2. Please include your resume &/or pricing guide / standard rates, if you have either.

3. Please be patient. You will receive a response within 2-4 weeks after we receive your submission.

We look forward to seeing your work!

Email us at artdirector@eggplantproductions.com or send physical applications to: Eggplant Literary Productions c/o Sam Haney Press, 5333 Century Ave. #6, Middleton, WI 53562.

All contributors will receive a hardcover and ePub copy of the anthology they are published in.

You can read a sample copy of the contract here.

Current TOC

Spellbound

Poetry

Fiction

    • Jacinta and the Cornstalk by Kari Castor

Spindles

Poetry

Fiction

Updates

There’s a blog post about fiction submissions received and responded to here.

Join the conversation! 114 Comments

  1. Are you mostly looking for retellings of familiar traditional Western fairy tales (Cinderella, et al), or are you also looking for retellings of non-Western fairy tales?

    Reply
  2. Will folktales do, or should they be established fairy tales?

    Reply
  3. Do Aesop’s count?
    I think they’re technically fables but some of them are well known and they have good morals (even if they’re told in messed up ways)

    Reply
    • Raechel Henderson

      Aesops are fables rather than fairy tales and so not what we’re looking for with this project. Also, I want to emphasize that while Spellbound is a children’s magazine I am not looking for stories with a moral.

      Reply
  4. What about reprints? And if so, any particular restrictions?

    Reply
    • Raechel Henderson

      That’s a really good question. I’d be open to fiction reprints, although at a lower pay rate. I can’t speak for the poetry, but I’ll ask Marcie her thoughts and update the guidelines accordingly.

      Reply
  5. What about Greek mythology, etc? Does that count?

    Reply
  6. I know you requested stories that aren’t set in North America or Western Europe, but would a fairy tale retelling set in the Arctic, with Inuit or Sami characters (that is, indigenous persons of color from northern North America or Europe) be acceptable?

    Reply
    • Raechel Henderson

      Absolutely! The non-NA reference is meant to help keep the stories from being too US or Canadian centric. We’re looking for diversity here and so, for example, Cinderella set in an all white prep school in Maine might be a good story it wouldn’t quite fit what we are going for with this project.

      Reply
  7. Are collabs allowed? I have an artist friend who is very much interested in this project, and we would love to be able to work together!

    Reply
    • Raechel Henderson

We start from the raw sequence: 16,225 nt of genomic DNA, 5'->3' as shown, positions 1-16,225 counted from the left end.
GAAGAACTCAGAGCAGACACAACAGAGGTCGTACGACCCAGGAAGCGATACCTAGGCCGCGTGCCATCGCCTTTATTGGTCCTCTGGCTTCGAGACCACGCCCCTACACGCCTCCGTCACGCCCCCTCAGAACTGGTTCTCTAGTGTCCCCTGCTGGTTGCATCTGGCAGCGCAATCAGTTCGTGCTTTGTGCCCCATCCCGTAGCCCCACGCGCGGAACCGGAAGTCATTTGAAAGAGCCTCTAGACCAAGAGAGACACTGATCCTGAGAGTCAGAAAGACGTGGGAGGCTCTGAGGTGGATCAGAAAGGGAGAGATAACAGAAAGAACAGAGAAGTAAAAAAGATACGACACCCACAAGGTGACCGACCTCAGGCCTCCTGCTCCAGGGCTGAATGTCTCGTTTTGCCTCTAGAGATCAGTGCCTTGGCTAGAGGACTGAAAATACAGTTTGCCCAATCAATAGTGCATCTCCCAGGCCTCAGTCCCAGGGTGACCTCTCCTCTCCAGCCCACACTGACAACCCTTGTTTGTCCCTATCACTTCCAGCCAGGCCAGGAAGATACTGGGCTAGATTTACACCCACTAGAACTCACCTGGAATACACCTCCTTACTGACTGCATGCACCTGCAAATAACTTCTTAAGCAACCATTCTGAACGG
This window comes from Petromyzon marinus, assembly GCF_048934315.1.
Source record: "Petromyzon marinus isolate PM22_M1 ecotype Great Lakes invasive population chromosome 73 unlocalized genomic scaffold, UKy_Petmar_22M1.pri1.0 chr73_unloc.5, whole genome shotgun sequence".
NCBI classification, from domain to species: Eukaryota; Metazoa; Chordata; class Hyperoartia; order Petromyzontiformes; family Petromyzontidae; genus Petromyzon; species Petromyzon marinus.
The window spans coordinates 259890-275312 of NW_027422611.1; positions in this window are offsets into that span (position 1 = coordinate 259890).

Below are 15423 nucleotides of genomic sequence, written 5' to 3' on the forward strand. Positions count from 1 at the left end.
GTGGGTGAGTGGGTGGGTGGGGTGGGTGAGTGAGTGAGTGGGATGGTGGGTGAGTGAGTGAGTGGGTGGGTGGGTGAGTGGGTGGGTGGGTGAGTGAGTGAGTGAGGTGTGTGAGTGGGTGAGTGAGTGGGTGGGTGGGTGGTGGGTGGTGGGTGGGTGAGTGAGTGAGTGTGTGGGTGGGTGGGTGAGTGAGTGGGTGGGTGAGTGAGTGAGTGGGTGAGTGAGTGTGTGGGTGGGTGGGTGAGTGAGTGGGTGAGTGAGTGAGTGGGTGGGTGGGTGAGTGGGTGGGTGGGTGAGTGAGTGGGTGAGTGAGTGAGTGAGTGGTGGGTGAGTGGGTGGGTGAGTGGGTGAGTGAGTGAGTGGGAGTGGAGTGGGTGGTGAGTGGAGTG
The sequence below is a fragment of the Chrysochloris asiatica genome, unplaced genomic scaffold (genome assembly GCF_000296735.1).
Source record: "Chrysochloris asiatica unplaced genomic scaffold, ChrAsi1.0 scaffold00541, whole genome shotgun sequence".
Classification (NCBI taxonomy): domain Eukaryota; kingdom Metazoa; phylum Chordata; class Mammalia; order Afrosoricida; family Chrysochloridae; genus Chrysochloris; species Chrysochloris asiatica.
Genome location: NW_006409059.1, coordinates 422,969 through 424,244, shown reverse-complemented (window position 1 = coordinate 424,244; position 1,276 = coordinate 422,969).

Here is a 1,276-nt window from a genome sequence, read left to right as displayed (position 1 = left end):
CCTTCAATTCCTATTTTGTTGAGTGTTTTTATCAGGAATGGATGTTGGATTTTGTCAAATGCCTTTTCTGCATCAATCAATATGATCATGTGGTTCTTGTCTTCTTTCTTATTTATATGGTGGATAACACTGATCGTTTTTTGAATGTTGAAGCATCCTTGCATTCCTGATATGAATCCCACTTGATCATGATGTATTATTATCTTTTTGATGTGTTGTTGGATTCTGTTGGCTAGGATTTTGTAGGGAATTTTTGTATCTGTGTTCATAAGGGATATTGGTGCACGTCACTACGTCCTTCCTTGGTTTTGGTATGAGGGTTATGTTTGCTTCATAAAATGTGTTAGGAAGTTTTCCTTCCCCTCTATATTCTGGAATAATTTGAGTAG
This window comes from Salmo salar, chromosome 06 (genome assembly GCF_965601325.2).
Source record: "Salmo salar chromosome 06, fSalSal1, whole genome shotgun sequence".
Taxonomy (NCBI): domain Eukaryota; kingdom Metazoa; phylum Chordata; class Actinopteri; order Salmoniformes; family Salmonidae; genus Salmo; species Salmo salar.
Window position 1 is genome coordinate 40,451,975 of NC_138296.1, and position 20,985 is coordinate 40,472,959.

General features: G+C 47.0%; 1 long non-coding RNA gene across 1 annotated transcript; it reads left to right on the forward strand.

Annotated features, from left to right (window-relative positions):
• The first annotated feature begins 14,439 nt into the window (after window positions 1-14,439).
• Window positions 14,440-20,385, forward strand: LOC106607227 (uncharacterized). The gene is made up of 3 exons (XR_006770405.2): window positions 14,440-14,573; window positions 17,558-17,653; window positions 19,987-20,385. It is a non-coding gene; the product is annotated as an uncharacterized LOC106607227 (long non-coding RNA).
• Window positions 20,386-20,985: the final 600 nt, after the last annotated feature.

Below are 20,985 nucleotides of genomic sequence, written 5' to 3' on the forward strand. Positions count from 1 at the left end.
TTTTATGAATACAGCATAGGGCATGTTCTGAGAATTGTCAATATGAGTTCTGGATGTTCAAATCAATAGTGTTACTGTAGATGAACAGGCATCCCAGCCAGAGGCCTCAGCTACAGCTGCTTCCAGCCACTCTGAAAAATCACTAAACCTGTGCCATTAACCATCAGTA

Hi there! Artwork and fiction are both handled separately. You’re more than welcome to submit both to the appropriate submissions addresses with a note that they’re part of a collaboration, but there’s no guarantee that both will be accepted.

      Reply
  8. Raechel,

    Would a retelling of The Three Billy Goats Gruff qualify for Spindles? It’s horror, with some graphic violence and profanity. Comes in at about 4300 words.
    Thanks for your time.

    Ken MacGregor

    Reply
    • Raechel Henderson

      Hi Ken: That story, as presented, probably wouldn’t make it into the anthology. I know a lot of fairy tales involve animal instead of human protagonists, but I’m not really interested in those. The main thrust of these anthologies are fairy tales retold to include diversity, not just retold tales.

      Reply
      • To clarify, the retold story features human brothers instead of goats and a sociopath instead of a troll. The basic thrust of the plot remains true to the original tale, but it’s a pretty strong departure otherwise. But, if you still doubt it’s a good fit, I’ll shop it elsewhere. Again, thank you for your time.
        Ken

        Reply
  9. Hi. I was just wondering if these stories have to be modern day, or if we’re free to place them in any time period we would like.

    Thanks,

    Reply
    • Raechel Henderson

      We encourage the stories and poems to be set in whatever time period best suits the piece. Present day, prehistorical and all eras in between should be considered fair game.

      Reply
  10. Question: Are we allowed to combine two fairytales into one and even add a bit into it? I got some ideas forming for a combination of Little Red Ridinghood and The Three Pigs where the Wolf is a pedophile and Little Red Ridinghood is a young boy. I don’t think I’d have the boy get raped by the wolf or anything like that, but I would have the line “Little Boy~. Little Boy~. Let me in~.” appear in it. Could I get away with it?

    Reply
    • Raechel Henderson

      I want to keep fairy tales separate for this issue. Also, while there is plenty of implied and outright horror, rape, mutilation, etc. in the source material, that’s not the focus with these two anthologies. We are focusing on bringing diversity to fairy tales. Your story, as presented, wouldn’t be a good fit for us.

      Reply
      • Okay. Just thought I’d ask… Though I think I’ll still write that story for fun when I get the time to.
        Anyway, thanks for answering my question. :3

        Reply
  11. Hi Raechel,

    I know the guidelines say artists should expect a response within 2-4 weeks, but I wanted to check whether it was the same for writers. Because you’re only publishing one version of each tale, does this mean you won’t be sending out acceptances or rejections until the end of the reading period?

    Thanks for this wonderful anthology.

    Reply